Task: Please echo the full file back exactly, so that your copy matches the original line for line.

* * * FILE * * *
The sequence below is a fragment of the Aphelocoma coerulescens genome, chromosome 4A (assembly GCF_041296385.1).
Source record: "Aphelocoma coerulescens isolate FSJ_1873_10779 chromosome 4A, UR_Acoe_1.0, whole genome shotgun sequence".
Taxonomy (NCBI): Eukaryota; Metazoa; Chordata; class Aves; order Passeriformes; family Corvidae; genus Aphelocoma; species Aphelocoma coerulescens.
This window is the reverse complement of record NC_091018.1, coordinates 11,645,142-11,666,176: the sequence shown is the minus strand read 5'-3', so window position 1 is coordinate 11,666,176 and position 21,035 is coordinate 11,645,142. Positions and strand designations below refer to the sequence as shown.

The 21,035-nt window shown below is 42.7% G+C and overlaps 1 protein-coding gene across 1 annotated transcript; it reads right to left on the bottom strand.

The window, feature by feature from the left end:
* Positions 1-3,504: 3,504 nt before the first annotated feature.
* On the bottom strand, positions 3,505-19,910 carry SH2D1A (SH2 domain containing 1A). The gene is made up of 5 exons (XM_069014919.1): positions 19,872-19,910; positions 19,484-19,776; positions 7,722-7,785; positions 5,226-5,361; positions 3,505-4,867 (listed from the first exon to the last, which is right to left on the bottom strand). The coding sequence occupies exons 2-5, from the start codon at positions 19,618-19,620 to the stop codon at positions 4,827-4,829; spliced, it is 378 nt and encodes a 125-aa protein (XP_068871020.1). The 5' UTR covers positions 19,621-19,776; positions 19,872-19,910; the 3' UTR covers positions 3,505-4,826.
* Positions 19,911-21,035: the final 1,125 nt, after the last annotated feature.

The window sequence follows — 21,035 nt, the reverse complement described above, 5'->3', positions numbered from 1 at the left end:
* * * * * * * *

The sequence below is a fragment of the Aphelocoma coerulescens genome, chromosome 4A (assembly GCF_041296385.1).
Source record: "Aphelocoma coerulescens isolate FSJ_1873_10779 chromosome 4A, UR_Acoe_1.0, whole genome shotgun sequence".
Taxonomy (NCBI): Eukaryota; Metazoa; Chordata; class Aves; order Passeriformes; family Corvidae; genus Aphelocoma; species Aphelocoma coerulescens.
This window is the reverse complement of record NC_091018.1, coordinates 11,645,142-11,666,176: the sequence shown is the minus strand read 5'-3', so window position 1 is coordinate 11,666,176 and position 21,035 is coordinate 11,645,142. Positions and strand designations below refer to the sequence as shown.

The 21,035-nt window shown below is 42.7% G+C and overlaps 1 protein-coding gene across 1 annotated transcript; it reads right to left on the bottom strand.

The window, feature by feature from the left end:
* Positions 1-3,504: 3,504 nt before the first annotated feature.
* On the bottom strand, positions 3,505-19,910 carry SH2D1A (SH2 domain containing 1A). The gene is made up of 5 exons (XM_069014919.1): positions 19,872-19,910; positions 19,484-19,776; positions 7,722-7,785; positions 5,226-5,361; positions 3,505-4,867 (listed from the first exon to the last, which is right to left on the bottom strand). The coding sequence occupies exons 2-5, from the start codon at positions 19,618-19,620 to the stop codon at positions 4,827-4,829; spliced, it is 378 nt and encodes a 125-aa protein (XP_068871020.1). The 5' UTR covers positions 19,621-19,776; positions 19,872-19,910; the 3' UTR covers positions 3,505-4,826.
* Positions 19,911-21,035: the final 1,125 nt, after the last annotated feature.

The window sequence follows — 21,035 nt, the reverse complement described above, 5'->3', positions numbered from 1 at the left end: